An Interview with a 10 Year Old

In which I interview my son, who while you might NOT catch him putting books above his love for video games, is a bookworm at heart.

Melyssa: What made the Redwall by Brian Jacques or The Chronicles of Narnia series by CS Lewis so engaging? (Do you know that word means?)

G: No.

Melyssa: It means you can’t stop reading, even if you want to.

G: It was the right amount of action and drama – lots of drama! That’s one of the things I liked about it. For the first couple chapters of the first book you might not be into it so much, but once you get into it, it really starts getting interesting, in a very dramatic way. It’s a little description … descriptionary about the gore. Sure, there’re talking mice that try to kill rats and other things, but it’s an over-all good series.

Melyssa: Do you like cliff hangers at the end of each chapter or do you find them annoying?

G: I like them! It makes you want to keep reading and that’s why I got through the series so fast. Every end of every chapter and every book was a cliff hanger. Which is what I like the best. It compels you to keep on reading!

Melyssa: Do you like short chapters or long or a little bit of both?

G: The long ones usually have lots of action but the short ones usually leave you in suspense. Some of them are middle-length and those usually have a lot of questions that will be filled in later. It depends, but most of the time I like the long ones with lots of action and it’s a good way to put lots of comedy and action and drama. But I like the short ones too because it keeps you reading. I like books that are glued to your fingers.

What makes a great book for a ten year old?

Melyssa: What about illustrations? Do you need pictures in your books? Even the little ones at the beginning of the chapters, or do you not care?

G: I like the little ones at the beginning of the chapters because if it is a confusing chapter it makes more sense. And sometimes they’re super epic pictures! But you don’t have to, because when I first started reading I wouldn’t read anything without pictures but Brian Jacques made me not care about that. Just like poems or songs, drawings and illustrations aren’t important, but they’re fun and they attract more people. If you are writing a book you need at least a couple drawings.

Melyssa: The Redwall series was 22 books and now you’re onto Percy Jackson and the other Rick Riordan books. How many books is too many in a series?

G: Honestly, if they were the same amount of interesting and compelling writing like Brian Jacques (rest in peace), I would say 20-25 is perfect, anything over that is overkill.

Melyssa: So what about stand alone books? With no sequels?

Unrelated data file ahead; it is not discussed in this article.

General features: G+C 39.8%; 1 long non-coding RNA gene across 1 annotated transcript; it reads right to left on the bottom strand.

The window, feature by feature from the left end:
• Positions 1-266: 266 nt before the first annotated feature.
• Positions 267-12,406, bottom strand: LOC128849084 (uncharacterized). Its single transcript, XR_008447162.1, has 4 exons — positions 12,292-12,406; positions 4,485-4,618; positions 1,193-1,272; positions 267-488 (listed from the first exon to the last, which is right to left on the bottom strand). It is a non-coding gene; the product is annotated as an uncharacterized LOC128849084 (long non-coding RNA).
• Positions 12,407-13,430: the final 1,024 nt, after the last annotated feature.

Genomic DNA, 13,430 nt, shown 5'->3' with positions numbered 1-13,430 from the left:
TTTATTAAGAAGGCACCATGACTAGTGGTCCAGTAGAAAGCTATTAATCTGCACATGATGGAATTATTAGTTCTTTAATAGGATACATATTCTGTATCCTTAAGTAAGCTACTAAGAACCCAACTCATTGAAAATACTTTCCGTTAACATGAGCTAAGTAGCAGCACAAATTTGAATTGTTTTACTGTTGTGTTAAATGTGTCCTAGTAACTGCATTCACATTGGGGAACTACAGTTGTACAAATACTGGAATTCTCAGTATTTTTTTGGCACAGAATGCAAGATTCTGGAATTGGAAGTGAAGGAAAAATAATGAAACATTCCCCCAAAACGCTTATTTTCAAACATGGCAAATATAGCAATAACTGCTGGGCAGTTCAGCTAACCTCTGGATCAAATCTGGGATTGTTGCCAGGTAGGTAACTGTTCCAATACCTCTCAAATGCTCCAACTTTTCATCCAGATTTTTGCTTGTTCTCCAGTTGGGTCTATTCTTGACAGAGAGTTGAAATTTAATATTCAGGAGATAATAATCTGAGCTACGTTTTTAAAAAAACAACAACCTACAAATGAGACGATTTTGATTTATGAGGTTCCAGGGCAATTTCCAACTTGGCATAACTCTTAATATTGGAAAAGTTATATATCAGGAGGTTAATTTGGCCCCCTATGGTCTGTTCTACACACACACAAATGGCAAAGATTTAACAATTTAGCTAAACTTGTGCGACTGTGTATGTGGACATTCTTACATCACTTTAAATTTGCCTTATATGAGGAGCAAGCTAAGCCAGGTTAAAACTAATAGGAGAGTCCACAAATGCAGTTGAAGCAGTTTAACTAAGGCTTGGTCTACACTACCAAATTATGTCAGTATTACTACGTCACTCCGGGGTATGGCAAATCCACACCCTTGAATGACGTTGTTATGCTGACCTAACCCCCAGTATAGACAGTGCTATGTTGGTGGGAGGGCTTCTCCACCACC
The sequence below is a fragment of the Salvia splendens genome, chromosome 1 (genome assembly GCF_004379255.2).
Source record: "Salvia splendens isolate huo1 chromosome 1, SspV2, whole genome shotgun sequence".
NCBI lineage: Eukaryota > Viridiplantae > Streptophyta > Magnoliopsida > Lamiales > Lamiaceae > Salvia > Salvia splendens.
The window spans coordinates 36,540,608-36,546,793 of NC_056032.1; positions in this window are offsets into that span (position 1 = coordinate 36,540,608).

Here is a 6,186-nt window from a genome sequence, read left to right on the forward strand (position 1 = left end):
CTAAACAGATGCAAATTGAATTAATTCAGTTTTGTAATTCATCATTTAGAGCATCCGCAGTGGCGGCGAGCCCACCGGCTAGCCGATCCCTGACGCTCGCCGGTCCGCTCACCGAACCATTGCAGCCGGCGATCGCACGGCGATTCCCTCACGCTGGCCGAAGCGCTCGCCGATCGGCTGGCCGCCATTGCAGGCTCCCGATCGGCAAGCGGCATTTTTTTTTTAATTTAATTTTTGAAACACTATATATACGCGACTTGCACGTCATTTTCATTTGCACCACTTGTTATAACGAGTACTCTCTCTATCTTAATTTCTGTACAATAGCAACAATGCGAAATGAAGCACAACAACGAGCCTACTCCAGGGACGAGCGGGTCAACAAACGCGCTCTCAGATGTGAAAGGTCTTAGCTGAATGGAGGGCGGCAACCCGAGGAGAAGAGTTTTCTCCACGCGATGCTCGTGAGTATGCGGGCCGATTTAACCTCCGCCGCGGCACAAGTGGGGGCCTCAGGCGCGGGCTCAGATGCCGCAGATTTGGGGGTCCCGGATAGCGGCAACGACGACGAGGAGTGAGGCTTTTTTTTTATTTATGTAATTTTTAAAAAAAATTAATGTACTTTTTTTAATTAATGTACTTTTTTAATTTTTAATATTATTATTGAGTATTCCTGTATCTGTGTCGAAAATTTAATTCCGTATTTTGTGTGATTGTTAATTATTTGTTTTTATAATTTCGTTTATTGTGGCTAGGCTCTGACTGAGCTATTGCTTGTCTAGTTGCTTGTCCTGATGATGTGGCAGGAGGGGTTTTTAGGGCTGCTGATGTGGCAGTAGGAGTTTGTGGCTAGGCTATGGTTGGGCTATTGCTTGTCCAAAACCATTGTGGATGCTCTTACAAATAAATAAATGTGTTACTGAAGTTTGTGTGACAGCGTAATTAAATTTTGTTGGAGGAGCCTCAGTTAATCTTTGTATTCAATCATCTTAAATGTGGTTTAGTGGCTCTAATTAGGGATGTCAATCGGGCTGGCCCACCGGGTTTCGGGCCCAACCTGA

G: It better have a good conclusion!

Melyssa: How are the movies after you’ve read the books?

G: Okay, Howl’s Moving Castle sucked. Narnia did a good job and they were similar but they didn’t finish. The one Redwall movie was like, half the book and it didn’t even give a conclusion!

Melyssa: So, you’re ten years old. Is that too young for romance in your books?

G: It’s happened in a couple books that I’ve read and as long as you don’t do it too much (like kissing), it’s okay. Kissing on the cheek is okay, I guess. Anything more than that is too much for me! Muses for a bit … But I guess it shows that the characters can be warriors and be tough but they can still be kind so I guess that’s cool.

Melyssa: What makes you bored when you’re reading?

G: If you don’t have the right balance of action and drama and comedy it becomes this book that you don’t want to read. It’s not the right balance. It’s like you become Thanos.

Melyssa: Who’s Thanos?

G: Infinity War, Mom. He tried to wipe out half the universe. He wasn’t very balanced, even though he was obsessed with it.

Melyssa: What makes you keep reading when Mom says to go to bed?

G: The right amount of cliff hangers and it depends on the book. If I was reading, Howl’s Moving Castle, or you only had one book of Narnia, if it wasn’t very compelling and kind of boring, I probably wouldn’t like it.

What makes a great book

Melyssa: How do you feel when a main character is killed off in a dramatic fashion?

G: It had better be worth it! Sometimes my favorite character dies in books; like in Percy Jackson [spoiler alert], a character named Zoe died and she was killed by her father, aka Titan, Lord of the Sky, and if it didn’t have the right amount of tears and tear jerking moments then it wouldn’t’ be a good book.

Melyssa: So it’s okay to kill someone if it keeps you reading?

G: If they die with a purpose and it’s for the goodness of the book and the greater good and they will be remembered, then yes. But there had better be a good reason or I will chuck it out the window!

Melyssa: When you’re reading do you do the accents and the voices in your head?

G: Yes! Redwall has a lot of Scottish accents. They say tae a lot.

Melyssa: What does that mean?

G: To.

Melyssa: So if someone wants to write a good book for a ten year old, what should they include?

G: Different locations and different points of view. I like it when chapters have the same main characters but different side characters and it’s okay to kill off those side characters.

Melyssa: Savage.

G: You gotta be, Mom.

Melyssa: Is there anything you HATE in a book?

G: Sometimes I think I’m hating something in a book and I get really mad, but if it’s an experienced author and they know what they’re doing, then they’re going to change my mind. But I’m not dissin’ on unexperienced authors. They’re probably doing the best they can. They should probably take classes or something.


An interview with a ten year old on what makes an interesting book